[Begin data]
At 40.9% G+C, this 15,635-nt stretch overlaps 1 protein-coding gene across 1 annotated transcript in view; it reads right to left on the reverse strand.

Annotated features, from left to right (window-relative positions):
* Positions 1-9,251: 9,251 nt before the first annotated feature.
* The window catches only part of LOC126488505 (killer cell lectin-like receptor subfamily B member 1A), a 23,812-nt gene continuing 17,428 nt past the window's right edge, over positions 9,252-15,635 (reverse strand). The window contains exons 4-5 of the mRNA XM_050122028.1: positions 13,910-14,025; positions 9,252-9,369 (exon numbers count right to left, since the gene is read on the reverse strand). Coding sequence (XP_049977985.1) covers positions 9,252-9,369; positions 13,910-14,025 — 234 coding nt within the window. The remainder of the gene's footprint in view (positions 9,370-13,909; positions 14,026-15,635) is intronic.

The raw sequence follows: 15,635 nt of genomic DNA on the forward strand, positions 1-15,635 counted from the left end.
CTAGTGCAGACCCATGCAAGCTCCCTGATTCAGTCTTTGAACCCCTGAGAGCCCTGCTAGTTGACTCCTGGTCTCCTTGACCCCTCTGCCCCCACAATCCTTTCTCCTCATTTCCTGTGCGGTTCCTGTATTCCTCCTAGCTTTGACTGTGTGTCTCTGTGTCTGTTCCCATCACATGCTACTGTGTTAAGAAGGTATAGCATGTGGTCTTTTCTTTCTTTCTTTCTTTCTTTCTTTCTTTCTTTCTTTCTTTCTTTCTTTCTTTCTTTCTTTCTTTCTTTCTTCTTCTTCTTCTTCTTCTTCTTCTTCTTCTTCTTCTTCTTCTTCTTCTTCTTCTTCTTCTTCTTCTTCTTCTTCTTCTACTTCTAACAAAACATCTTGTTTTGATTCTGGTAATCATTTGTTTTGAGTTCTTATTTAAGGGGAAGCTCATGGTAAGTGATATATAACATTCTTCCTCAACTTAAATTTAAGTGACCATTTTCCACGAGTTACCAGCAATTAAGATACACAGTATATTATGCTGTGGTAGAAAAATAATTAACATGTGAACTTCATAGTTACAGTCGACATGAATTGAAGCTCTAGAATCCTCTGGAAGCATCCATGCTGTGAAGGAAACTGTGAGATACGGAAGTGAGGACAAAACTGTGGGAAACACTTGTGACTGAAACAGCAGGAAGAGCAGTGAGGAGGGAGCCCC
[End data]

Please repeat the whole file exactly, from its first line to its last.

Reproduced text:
At 40.9% G+C, this 15,635-nt stretch overlaps 1 protein-coding gene across 1 annotated transcript in view; it reads right to left on the reverse strand.

Annotated features, from left to right (window-relative positions):
* Positions 1-9,251: 9,251 nt before the first annotated feature.
* The window catches only part of LOC126488505 (killer cell lectin-like receptor subfamily B member 1A), a 23,812-nt gene continuing 17,428 nt past the window's right edge, over positions 9,252-15,635 (reverse strand). The window contains exons 4-5 of the mRNA XM_050122028.1: positions 13,910-14,025; positions 9,252-9,369 (exon numbers count right to left, since the gene is read on the reverse strand). Coding sequence (XP_049977985.1) covers positions 9,252-9,369; positions 13,910-14,025 — 234 coding nt within the window. The remainder of the gene's footprint in view (positions 9,370-13,909; positions 14,026-15,635) is intronic.

The raw sequence follows: 15,635 nt of genomic DNA on the forward strand, positions 1-15,635 counted from the left end.
CTAGTGCAGACCCATGCAAGCTCCCTGATTCAGTCTTTGAACCCCTGAGAGCCCTGCTAGTTGACTCCTGGTCTCCTTGACCCCTCTGCCCCCACAATCCTTTCTCCTCATTTCCTGTGCGGTTCCTGTATTCCTCCTAGCTTTGACTGTGTGTCTCTGTGTCTGTTCCCATCACATGCTACTGTGTTAAGAAGGTATAGCATGTGGTCTTTTCTTTCTTTCTTTCTTTCTTTCTTTCTTTCTTTCTTTCTTTCTTTCTTTCTTTCTTTCTTTCTTTCTTTCTTCTTCTTCTTCTTCTTCTTCTTCTTCTTCTTCTTCTTCTTCTTCTTCTTCTTCTTCTTCTTCTTCTTCTTCTTCTTCTACTTCTAACAAAACATCTTGTTTTGATTCTGGTAATCATTTGTTTTGAGTTCTTATTTAAGGGGAAGCTCATGGTAAGTGATATATAACATTCTTCCTCAACTTAAATTTAAGTGACCATTTTCCACGAGTTACCAGCAATTAAGATACACAGTATATTATGCTGTGGTAGAAAAATAATTAACATGTGAACTTCATAGTTACAGTCGACATGAATTGAAGCTCTAGAATCCTCTGGAAGCATCCATGCTGTGAAGGAAACTGTGAGATACGGAAGTGAGGACAAAACTGTGGGAAACACTTGTGACTGAAACAGCAGGAAGAGCAGTGAGGAGGGAGCCCC